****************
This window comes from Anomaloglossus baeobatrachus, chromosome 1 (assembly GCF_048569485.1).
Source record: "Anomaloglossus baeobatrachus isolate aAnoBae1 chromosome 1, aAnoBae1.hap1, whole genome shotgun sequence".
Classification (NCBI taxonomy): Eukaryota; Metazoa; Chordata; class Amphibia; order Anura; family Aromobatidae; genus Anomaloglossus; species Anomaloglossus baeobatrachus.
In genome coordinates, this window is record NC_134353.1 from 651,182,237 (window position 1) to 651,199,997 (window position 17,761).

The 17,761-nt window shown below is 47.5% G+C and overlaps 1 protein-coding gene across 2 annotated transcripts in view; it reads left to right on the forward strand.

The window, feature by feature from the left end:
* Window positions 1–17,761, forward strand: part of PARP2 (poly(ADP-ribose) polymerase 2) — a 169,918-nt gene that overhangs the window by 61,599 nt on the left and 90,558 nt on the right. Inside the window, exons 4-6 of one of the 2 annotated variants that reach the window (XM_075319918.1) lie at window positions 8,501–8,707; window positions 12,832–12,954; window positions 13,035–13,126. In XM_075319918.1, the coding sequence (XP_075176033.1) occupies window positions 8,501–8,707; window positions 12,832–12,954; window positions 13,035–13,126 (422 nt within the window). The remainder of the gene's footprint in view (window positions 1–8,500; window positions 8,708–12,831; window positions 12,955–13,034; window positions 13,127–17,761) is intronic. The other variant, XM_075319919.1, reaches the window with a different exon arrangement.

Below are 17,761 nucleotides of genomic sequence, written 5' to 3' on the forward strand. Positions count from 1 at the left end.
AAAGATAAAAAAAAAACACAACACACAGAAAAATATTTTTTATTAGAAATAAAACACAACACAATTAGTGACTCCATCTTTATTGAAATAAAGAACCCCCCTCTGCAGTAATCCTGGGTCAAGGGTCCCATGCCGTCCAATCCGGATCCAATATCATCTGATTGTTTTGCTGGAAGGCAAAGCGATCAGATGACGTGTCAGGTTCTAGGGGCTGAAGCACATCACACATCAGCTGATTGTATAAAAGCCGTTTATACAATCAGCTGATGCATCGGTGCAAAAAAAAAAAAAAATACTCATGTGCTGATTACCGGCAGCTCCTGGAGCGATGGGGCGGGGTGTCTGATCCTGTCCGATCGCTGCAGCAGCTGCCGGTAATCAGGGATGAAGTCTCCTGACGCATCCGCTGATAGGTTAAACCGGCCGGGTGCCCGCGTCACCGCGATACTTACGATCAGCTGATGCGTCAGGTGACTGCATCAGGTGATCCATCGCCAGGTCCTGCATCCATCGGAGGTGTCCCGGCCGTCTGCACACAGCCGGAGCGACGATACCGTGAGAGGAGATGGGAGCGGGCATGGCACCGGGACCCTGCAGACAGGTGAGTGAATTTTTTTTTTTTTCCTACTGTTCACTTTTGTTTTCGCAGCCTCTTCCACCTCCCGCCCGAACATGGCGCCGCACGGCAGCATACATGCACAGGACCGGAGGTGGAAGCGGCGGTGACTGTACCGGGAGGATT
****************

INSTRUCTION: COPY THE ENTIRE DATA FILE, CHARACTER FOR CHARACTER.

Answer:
This window comes from Anomaloglossus baeobatrachus, chromosome 1 (assembly GCF_048569485.1).
Source record: "Anomaloglossus baeobatrachus isolate aAnoBae1 chromosome 1, aAnoBae1.hap1, whole genome shotgun sequence".
Classification (NCBI taxonomy): Eukaryota; Metazoa; Chordata; class Amphibia; order Anura; family Aromobatidae; genus Anomaloglossus; species Anomaloglossus baeobatrachus.
In genome coordinates, this window is record NC_134353.1 from 651,182,237 (window position 1) to 651,199,997 (window position 17,761).

The 17,761-nt window shown below is 47.5% G+C and overlaps 1 protein-coding gene across 2 annotated transcripts in view; it reads left to right on the forward strand.

The window, feature by feature from the left end:
* Window positions 1–17,761, forward strand: part of PARP2 (poly(ADP-ribose) polymerase 2) — a 169,918-nt gene that overhangs the window by 61,599 nt on the left and 90,558 nt on the right. Inside the window, exons 4-6 of one of the 2 annotated variants that reach the window (XM_075319918.1) lie at window positions 8,501–8,707; window positions 12,832–12,954; window positions 13,035–13,126. In XM_075319918.1, the coding sequence (XP_075176033.1) occupies window positions 8,501–8,707; window positions 12,832–12,954; window positions 13,035–13,126 (422 nt within the window). The remainder of the gene's footprint in view (window positions 1–8,500; window positions 8,708–12,831; window positions 12,955–13,034; window positions 13,127–17,761) is intronic. The other variant, XM_075319919.1, reaches the window with a different exon arrangement.

Below are 17,761 nucleotides of genomic sequence, written 5' to 3' on the forward strand. Positions count from 1 at the left end.
AAAGATAAAAAAAAAACACAACACACAGAAAAATATTTTTTATTAGAAATAAAACACAACACAATTAGTGACTCCATCTTTATTGAAATAAAGAACCCCCCTCTGCAGTAATCCTGGGTCAAGGGTCCCATGCCGTCCAATCCGGATCCAATATCATCTGATTGTTTTGCTGGAAGGCAAAGCGATCAGATGACGTGTCAGGTTCTAGGGGCTGAAGCACATCACACATCAGCTGATTGTATAAAAGCCGTTTATACAATCAGCTGATGCATCGGTGCAAAAAAAAAAAAAAATACTCATGTGCTGATTACCGGCAGCTCCTGGAGCGATGGGGCGGGGTGTCTGATCCTGTCCGATCGCTGCAGCAGCTGCCGGTAATCAGGGATGAAGTCTCCTGACGCATCCGCTGATAGGTTAAACCGGCCGGGTGCCCGCGTCACCGCGATACTTACGATCAGCTGATGCGTCAGGTGACTGCATCAGGTGATCCATCGCCAGGTCCTGCATCCATCGGAGGTGTCCCGGCCGTCTGCACACAGCCGGAGCGACGATACCGTGAGAGGAGATGGGAGCGGGCATGGCACCGGGACCCTGCAGACAGGTGAGTGAATTTTTTTTTTTTTCCTACTGTTCACTTTTGTTTTCGCAGCCTCTTCCACCTCCCGCCCGAACATGGCGCCGCACGGCAGCATACATGCACAGGACCGGAGGTGGAAGCGGCGGTGACTGTACCGGGAGGATT